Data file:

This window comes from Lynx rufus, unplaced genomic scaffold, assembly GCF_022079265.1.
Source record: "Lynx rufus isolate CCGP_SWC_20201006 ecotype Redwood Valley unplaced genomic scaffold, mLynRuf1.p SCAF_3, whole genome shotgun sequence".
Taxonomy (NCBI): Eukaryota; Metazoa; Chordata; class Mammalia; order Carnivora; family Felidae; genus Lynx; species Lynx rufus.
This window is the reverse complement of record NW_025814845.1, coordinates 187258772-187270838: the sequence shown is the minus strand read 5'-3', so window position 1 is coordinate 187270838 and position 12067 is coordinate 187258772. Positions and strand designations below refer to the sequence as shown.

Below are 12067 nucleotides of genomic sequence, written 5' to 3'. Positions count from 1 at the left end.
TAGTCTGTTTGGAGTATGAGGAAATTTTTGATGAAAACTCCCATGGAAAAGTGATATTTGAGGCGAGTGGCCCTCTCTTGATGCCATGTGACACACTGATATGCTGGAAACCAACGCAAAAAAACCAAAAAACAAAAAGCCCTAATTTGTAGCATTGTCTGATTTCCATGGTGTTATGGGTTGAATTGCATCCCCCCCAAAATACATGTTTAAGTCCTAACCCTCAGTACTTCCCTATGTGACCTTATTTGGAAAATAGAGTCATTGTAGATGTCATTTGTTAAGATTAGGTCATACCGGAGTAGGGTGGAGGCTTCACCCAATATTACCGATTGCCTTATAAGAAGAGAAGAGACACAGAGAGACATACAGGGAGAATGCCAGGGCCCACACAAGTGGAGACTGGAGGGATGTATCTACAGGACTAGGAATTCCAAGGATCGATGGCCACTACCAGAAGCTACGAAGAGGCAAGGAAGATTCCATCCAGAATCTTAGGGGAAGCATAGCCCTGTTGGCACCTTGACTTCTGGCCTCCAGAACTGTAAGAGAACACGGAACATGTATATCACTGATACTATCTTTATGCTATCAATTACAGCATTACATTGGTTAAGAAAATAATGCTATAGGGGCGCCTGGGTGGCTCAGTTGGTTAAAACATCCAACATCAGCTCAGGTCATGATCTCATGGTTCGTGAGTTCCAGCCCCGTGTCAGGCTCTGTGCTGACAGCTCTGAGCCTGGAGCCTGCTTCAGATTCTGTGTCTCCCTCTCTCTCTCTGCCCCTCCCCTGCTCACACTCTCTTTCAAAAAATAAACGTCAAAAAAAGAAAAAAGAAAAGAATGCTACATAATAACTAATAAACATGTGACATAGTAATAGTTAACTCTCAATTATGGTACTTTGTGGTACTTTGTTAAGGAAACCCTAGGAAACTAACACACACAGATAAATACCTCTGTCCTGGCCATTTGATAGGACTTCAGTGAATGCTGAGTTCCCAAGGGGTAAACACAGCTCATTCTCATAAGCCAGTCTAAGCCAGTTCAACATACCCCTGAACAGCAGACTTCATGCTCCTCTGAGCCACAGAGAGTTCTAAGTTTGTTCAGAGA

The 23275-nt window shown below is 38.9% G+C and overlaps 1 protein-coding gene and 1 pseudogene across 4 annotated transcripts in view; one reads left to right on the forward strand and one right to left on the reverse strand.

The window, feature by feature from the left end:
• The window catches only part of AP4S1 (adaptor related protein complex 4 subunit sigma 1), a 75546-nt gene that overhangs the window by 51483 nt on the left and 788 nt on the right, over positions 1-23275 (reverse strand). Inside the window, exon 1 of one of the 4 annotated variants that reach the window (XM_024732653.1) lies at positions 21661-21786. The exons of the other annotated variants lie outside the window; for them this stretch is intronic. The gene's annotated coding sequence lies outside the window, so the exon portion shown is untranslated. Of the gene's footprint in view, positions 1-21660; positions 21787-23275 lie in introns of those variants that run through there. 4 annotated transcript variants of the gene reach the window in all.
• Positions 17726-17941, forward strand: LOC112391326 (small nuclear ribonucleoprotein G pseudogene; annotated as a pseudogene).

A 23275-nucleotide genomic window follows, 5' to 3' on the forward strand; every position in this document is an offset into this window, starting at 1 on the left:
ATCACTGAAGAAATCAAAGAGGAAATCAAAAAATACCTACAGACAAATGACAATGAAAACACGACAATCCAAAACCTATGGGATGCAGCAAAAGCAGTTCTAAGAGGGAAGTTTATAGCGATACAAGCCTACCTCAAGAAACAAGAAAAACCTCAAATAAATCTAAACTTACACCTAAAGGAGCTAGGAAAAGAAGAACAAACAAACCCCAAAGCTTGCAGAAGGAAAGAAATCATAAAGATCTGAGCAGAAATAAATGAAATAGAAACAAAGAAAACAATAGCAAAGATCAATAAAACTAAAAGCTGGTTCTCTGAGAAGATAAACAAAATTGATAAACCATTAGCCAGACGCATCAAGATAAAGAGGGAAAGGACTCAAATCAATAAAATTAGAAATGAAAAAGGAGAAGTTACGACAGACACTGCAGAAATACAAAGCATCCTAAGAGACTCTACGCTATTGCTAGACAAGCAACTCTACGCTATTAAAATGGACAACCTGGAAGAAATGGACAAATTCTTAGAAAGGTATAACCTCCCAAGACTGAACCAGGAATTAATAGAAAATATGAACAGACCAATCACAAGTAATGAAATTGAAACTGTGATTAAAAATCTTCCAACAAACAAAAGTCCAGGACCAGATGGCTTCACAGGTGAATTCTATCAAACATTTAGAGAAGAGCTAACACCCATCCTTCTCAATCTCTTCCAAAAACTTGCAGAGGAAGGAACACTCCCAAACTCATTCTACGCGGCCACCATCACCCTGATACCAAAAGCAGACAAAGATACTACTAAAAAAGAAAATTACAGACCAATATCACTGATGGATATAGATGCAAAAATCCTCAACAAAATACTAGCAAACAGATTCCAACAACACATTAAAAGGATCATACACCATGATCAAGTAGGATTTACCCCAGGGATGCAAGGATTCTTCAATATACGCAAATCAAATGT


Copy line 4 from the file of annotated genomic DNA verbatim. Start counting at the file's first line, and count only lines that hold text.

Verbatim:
This window is the reverse complement of record NW_025814845.1, coordinates 187258772-187270838: the sequence shown is the minus strand read 5'-3', so window position 1 is coordinate 187270838 and position 12067 is coordinate 187258772. Positions and strand designations below refer to the sequence as shown.